"You can swim in the lake without risk."
Translation:Man kan simma i sjön utan risk.
How does one now that "Man kan simma..." is also right? Wouldn't the translation for that one be "One can swim in the lake..."?
If I say "you can ..." in English, it can mean either that you, the person I'm talking to, can do something - or that anyone in general can do it. So "you can ..." in English can be translated to either "man kan" or "du kan" in Swedish, and you have/one has to guess from the English context which one it is.
The "one can..." construct is also in use in English, but is far less common, and often forgone in favour of "you can..." instead. So in this case, for once, it's English that's the confusing part and not Swedish. :p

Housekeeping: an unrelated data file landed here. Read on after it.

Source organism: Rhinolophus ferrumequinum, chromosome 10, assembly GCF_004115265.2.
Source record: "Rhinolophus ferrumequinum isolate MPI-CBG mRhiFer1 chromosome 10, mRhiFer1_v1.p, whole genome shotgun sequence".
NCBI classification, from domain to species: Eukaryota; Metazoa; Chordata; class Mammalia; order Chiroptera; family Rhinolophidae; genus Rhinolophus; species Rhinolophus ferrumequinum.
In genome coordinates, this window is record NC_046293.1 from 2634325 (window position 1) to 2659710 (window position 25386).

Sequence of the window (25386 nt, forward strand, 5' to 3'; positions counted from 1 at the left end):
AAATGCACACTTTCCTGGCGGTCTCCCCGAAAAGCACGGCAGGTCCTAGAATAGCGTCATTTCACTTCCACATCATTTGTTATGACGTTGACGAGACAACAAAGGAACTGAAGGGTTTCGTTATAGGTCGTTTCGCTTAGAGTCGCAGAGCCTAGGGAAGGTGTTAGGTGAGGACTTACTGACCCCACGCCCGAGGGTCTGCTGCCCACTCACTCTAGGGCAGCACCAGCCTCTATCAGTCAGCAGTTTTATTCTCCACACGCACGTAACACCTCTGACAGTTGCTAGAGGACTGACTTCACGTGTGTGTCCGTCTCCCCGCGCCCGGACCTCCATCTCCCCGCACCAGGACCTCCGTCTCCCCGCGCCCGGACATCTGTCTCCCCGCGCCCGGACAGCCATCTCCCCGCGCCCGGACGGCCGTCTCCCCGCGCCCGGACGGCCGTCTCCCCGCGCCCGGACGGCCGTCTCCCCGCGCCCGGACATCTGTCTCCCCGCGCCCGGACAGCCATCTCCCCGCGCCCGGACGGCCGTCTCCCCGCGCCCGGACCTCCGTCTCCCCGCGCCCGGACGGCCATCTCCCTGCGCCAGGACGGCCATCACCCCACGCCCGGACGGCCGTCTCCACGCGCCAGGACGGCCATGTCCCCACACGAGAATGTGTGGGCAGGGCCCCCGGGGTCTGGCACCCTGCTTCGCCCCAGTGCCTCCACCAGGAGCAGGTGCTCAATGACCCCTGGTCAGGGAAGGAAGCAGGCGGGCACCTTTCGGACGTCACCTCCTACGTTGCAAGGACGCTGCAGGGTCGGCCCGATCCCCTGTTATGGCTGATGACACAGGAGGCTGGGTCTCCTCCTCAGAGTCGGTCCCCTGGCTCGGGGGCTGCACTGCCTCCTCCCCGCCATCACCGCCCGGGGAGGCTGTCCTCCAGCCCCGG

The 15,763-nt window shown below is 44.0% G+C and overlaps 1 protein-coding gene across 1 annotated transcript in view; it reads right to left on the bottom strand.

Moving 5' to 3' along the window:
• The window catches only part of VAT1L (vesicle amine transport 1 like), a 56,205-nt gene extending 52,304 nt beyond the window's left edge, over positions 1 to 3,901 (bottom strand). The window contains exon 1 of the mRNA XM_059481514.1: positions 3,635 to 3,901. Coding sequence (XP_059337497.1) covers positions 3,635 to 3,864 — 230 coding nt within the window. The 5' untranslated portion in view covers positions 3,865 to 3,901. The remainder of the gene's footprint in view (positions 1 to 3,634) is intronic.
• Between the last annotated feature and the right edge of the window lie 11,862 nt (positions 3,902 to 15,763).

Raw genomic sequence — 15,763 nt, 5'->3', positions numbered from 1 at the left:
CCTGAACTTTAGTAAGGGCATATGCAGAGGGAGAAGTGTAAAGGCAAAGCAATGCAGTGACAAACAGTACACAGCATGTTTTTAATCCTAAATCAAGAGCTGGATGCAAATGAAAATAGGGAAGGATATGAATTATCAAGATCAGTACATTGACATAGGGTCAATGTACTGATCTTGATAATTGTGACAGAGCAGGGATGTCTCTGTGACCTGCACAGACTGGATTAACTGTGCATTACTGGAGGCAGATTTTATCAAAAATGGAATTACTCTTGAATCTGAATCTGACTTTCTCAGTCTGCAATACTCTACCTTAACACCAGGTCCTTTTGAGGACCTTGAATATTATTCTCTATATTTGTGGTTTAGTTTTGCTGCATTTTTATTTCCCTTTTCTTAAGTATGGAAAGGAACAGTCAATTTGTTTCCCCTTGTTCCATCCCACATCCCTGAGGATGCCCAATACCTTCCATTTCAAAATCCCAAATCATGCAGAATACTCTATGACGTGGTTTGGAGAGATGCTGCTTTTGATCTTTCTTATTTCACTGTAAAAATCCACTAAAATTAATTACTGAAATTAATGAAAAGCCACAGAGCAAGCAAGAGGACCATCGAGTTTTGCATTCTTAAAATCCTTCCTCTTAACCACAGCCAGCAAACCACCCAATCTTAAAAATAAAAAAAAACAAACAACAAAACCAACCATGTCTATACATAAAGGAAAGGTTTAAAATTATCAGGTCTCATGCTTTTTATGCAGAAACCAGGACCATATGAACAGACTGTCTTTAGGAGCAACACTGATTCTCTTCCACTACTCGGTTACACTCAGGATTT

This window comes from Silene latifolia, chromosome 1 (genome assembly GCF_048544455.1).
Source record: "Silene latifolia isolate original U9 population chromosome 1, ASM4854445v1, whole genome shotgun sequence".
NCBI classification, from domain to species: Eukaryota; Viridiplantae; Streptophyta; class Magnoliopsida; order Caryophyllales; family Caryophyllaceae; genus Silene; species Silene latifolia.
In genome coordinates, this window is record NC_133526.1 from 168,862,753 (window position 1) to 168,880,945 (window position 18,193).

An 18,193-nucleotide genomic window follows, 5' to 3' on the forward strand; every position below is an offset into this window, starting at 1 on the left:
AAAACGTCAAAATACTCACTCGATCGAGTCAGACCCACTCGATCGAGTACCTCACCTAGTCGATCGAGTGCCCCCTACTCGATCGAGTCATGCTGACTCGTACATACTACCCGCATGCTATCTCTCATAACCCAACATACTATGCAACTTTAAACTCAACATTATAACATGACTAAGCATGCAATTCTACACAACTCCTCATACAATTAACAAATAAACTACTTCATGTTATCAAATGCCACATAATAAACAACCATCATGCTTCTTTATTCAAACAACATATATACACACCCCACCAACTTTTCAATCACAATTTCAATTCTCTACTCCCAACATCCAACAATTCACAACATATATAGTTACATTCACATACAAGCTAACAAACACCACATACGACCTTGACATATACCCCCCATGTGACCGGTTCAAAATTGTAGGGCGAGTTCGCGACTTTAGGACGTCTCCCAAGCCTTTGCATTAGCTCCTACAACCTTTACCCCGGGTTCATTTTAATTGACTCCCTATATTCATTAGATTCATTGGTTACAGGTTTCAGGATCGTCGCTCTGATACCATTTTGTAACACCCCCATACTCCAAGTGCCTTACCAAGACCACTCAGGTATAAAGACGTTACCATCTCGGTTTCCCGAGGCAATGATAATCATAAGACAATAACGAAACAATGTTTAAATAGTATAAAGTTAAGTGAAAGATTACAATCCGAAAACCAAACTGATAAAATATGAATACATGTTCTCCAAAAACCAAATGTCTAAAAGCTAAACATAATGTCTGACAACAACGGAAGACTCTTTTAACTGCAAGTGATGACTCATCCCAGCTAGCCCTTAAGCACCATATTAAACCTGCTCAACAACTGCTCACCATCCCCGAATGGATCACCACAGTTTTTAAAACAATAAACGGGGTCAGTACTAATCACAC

Alright that makes sense (I guess?). Such a shame that "one can..." is so uncommon. Sounds much nicer to my ears :-).
Thanks for the explanation!
That wouldn't be logical. The meaning of that would be like You're allowed to swim in the lake without risk, which doesn't make sense. It's not like the risk is a question of permission or not.
'Du kan simma i sjön utan risk' is apparently wrong. I know that usually one would say 'man', but there is no context whatsoever, and I could be asking my dad 'pappa, kan jag simma i sjön utan risk?', my dad would answer 'ja, det är sant, du kan simma i sjön utan risk'. It should be valid too...